Here at the Center we often we receive pertinent and thought provoking questions, like the one we received a week ago: what is the difference between partnership and collaboration? It seems that collaboration has become a hot topic lately, especially with grant writing and funders. Everyone wants to know who you collaborate with. After all, no man is an island. So, after a google search and numerous articles, here’s our take.
Collaboration is an open, inclusive process or decision making tool to engage a broad array of diverse entities to come together to find solutions or the best creative outcome for problems/issues but aren’t bound contractually. Collaborative partnerships are essential to addressing emerging issues and trends. Think about the collaborations with your organization. It’s a group of people with a common goal addressing an issue, like homelessness. Poverty. Domestic Violence. These issues are too overwhelming and daunting to tackle alone.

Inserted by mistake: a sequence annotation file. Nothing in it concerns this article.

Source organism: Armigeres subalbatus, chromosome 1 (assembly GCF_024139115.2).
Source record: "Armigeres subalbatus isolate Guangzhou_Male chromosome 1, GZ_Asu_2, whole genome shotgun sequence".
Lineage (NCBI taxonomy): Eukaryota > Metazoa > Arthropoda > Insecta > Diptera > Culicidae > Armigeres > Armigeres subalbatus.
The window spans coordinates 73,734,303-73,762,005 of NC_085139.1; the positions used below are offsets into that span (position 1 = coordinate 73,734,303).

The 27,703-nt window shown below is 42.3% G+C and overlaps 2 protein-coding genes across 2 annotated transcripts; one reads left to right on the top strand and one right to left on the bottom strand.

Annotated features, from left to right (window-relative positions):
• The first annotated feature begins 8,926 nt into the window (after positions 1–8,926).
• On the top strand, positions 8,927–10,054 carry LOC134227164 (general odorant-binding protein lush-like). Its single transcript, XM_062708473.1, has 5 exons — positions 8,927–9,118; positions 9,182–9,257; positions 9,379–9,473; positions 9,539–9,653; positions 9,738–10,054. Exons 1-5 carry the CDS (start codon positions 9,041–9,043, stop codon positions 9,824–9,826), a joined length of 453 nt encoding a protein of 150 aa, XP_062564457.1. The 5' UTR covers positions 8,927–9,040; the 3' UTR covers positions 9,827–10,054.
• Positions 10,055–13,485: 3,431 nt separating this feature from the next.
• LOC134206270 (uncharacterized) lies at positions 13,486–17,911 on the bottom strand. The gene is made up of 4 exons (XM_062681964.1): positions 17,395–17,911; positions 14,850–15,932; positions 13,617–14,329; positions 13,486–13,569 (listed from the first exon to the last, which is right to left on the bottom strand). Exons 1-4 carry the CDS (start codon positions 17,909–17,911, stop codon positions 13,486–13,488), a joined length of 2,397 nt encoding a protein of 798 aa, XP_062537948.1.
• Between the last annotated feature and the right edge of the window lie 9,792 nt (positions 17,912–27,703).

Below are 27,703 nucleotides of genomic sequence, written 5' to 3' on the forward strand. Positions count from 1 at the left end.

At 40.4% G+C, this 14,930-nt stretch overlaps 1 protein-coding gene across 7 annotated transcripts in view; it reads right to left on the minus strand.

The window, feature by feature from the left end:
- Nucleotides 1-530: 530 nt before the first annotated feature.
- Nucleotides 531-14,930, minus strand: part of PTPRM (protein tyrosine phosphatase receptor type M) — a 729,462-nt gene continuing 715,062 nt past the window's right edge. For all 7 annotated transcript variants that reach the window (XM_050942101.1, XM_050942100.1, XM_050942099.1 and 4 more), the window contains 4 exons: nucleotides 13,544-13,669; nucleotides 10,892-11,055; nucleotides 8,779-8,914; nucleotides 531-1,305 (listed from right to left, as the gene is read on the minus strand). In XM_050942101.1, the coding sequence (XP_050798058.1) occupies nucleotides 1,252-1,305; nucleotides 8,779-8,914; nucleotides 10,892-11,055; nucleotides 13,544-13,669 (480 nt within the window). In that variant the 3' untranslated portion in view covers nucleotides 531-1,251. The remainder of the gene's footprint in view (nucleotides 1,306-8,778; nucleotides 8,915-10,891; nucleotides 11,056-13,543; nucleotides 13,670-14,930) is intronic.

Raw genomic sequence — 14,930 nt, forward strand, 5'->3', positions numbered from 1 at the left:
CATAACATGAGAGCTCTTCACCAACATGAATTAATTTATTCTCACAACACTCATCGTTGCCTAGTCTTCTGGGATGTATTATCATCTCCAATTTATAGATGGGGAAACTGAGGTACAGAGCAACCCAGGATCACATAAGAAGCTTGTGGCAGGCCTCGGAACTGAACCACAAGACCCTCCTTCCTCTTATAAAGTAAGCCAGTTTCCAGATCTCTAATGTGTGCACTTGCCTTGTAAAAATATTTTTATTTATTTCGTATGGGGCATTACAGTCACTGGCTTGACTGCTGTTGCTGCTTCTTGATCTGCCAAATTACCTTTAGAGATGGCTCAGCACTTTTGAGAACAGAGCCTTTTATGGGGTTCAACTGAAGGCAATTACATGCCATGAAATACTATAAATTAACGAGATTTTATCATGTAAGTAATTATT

What then is a partnership? A partnership is a relationship created through an expressed or implied commitment between two or more parties who join together to achieve a common goal, combining their assets to achieve that goal. Partnerships work best when the common goals are better achieved together than separately, have evident and tangible benefits to all. Partnerships, in fact, are relationships. Relationships with donors. Relationships with board members. And relationships with funders.
Collaboration, or “co-labor” is crucial when it comes to the partnerships we have with funders and donors. Everyone wants to fund those who collaborate…it demonstrates that we can play nice and work together, that we share our toys in the sandbox and support one another. It’s so much more fun when we share the work and enjoy the outcome together. It’s like being part of a relay team. Each person has a certain role, working towards one specific mission: fighting hunger. Preventing suicide. Bringing awareness to mental health.
Partnerships and collaboration are important to evolve and develop as organizations, equally important in moving the organization in the right direction. After all, if collaboration is good enough for Vanilla Ice, it’s good enough for us.
Sources: 1 and 2
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